British Prime Minister David Cameron warned voters on Sunday that they would face higher grocery bills if the country decides to leave the European Union at a June 23 referendum, citing a potential drop in the value of sterling.
Cameron is leading the campaign to keep Britain inside the European Union ahead of the referendum, the outcome of which will have far-reaching consequences for the country's economy, its role in world trade and its global diplomatic status.
"Independent studies show that a vote to leave would hit the value of the pound, making imports more expensive and raising prices in the shops," Cameron said in a statement. The study predicts the value of the pound could drop by about 12 percent.
His comments mark a shift in campaign tactics by the 'In' side: a push to make explicit the link between the macroeconomic risks that have dominated the Brexit debate so far, and their potential impact on Britons' daily lives.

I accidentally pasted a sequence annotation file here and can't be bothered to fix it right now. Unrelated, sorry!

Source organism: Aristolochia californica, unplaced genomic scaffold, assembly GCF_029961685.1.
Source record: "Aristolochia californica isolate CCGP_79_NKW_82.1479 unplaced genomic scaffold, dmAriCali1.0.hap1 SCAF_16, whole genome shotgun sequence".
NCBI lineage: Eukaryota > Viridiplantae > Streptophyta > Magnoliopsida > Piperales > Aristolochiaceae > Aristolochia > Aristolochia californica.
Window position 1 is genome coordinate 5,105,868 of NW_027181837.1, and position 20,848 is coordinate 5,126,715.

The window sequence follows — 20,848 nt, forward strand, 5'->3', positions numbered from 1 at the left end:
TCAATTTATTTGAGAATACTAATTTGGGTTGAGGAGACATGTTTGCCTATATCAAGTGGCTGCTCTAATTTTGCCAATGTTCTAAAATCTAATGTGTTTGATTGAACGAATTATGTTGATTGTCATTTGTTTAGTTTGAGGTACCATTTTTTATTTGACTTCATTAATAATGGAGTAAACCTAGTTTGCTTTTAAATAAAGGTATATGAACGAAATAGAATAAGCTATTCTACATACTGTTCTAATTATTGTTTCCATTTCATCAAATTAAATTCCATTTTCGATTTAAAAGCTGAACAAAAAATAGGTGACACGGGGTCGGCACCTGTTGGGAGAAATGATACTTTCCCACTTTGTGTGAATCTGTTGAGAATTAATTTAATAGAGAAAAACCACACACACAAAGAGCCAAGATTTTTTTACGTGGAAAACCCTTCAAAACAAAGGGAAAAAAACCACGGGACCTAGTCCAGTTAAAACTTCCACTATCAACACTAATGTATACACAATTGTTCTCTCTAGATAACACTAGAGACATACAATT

The analysis said the average family's weekly food and drink bill would rise by almost 3 percent, or 120 pounds ($174.06) per year, and that clothing and footwear costs would rise by 5 percent, or 100 pounds per year.
However, the rival 'Out' campaign disputed the government analysis, saying that "protectionist" EU policies pushed up prices.
Six out of the last seven polls published in the last week have shown the Remain campaign in the lead, and on Saturday two major bookmakers offered the shortest odds to date on a vote to remain.